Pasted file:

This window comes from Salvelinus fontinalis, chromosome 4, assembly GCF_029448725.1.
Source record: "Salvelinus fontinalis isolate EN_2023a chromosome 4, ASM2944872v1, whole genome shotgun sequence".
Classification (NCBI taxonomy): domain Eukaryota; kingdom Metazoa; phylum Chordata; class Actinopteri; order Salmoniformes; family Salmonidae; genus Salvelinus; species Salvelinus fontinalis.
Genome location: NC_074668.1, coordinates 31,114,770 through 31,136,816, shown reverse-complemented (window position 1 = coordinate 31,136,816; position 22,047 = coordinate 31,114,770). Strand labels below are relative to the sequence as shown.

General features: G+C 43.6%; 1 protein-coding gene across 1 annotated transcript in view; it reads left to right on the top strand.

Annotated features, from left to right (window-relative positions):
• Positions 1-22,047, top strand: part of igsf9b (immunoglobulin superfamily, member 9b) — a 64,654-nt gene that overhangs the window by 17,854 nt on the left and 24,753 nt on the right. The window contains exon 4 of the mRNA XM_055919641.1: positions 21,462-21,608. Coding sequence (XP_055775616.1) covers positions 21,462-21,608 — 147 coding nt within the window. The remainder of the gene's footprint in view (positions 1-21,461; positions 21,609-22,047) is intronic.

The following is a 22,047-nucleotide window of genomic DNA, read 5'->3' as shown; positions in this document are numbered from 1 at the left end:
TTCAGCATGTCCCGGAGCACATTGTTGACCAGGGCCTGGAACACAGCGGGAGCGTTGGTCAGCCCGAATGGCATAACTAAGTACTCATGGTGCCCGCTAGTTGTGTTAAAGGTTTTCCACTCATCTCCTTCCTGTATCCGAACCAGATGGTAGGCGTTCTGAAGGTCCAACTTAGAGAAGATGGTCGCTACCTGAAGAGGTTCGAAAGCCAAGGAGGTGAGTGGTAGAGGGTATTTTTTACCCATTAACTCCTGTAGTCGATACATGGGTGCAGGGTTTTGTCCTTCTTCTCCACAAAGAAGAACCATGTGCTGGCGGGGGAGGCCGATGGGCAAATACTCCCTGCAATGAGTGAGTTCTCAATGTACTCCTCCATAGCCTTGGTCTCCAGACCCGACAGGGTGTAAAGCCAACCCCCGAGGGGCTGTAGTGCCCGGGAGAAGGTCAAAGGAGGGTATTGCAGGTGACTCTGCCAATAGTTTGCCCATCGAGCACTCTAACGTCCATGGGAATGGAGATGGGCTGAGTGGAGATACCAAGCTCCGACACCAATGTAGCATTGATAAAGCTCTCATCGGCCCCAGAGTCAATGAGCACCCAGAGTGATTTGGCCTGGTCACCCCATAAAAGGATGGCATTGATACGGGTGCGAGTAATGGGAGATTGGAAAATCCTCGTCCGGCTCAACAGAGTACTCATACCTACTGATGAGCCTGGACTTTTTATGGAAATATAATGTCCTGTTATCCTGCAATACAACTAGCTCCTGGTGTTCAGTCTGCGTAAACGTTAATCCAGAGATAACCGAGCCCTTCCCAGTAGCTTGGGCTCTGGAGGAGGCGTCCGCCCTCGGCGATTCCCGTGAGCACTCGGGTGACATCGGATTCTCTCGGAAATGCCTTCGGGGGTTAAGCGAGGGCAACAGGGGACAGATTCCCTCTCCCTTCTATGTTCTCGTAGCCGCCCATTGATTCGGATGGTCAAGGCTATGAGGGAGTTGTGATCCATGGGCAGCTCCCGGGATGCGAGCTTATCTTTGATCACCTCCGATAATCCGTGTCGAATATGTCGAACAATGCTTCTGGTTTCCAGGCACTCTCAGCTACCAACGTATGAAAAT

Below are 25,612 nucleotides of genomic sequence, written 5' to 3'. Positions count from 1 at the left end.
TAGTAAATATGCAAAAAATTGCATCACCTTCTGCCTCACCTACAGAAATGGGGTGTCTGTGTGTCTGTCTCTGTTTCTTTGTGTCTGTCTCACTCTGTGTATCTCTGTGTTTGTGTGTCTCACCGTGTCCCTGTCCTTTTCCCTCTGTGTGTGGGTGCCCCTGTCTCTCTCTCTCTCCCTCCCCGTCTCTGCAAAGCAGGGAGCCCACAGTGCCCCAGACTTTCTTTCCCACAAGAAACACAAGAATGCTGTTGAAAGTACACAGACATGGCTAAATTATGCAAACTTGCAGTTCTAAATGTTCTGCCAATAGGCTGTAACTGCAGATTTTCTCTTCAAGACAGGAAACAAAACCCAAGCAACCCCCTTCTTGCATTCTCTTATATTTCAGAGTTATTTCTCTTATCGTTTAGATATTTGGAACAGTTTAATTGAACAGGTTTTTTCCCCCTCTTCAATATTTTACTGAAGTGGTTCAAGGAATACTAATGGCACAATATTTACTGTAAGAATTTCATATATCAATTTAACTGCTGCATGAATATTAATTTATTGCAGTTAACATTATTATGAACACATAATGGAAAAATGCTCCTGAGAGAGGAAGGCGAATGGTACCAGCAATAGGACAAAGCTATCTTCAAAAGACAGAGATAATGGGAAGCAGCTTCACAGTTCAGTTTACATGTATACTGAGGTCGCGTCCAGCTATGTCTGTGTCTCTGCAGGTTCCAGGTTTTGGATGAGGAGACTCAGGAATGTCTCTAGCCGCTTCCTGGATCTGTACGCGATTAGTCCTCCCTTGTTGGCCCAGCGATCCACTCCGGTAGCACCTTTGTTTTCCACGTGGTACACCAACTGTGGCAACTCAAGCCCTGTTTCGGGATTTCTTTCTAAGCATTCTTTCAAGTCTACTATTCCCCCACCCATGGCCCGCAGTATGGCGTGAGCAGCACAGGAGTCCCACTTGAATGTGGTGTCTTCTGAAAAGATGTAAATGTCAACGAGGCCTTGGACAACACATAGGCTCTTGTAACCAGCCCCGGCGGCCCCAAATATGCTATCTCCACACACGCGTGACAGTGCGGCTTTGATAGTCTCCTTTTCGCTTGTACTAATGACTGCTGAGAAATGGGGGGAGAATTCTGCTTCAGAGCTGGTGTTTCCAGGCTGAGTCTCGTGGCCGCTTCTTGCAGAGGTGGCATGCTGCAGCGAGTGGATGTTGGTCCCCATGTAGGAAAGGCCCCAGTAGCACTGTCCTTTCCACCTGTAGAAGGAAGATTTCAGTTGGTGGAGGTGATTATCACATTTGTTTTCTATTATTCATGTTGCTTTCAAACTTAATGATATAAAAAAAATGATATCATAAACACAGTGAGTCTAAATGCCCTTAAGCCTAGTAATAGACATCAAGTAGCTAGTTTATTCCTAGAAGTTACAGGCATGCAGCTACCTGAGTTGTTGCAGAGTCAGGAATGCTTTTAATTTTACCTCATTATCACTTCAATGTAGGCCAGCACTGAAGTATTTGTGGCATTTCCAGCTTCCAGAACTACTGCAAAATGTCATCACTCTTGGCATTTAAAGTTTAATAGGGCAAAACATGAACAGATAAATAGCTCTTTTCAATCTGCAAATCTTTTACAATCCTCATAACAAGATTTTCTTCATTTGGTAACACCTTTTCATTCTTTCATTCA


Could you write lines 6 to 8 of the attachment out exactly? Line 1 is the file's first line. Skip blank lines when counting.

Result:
Annotated features, from left to right (window-relative positions):
• Positions 1-22,047, top strand: part of igsf9b (immunoglobulin superfamily, member 9b) — a 64,654-nt gene that overhangs the window by 17,854 nt on the left and 24,753 nt on the right. The window contains exon 4 of the mRNA XM_055919641.1: positions 21,462-21,608. Coding sequence (XP_055775616.1) covers positions 21,462-21,608 — 147 coding nt within the window. The remainder of the gene's footprint in view (positions 1-21,461; positions 21,609-22,047) is intronic.

The following is a 22,047-nucleotide window of genomic DNA, read 5'->3' as shown; positions in this document are numbered from 1 at the left end: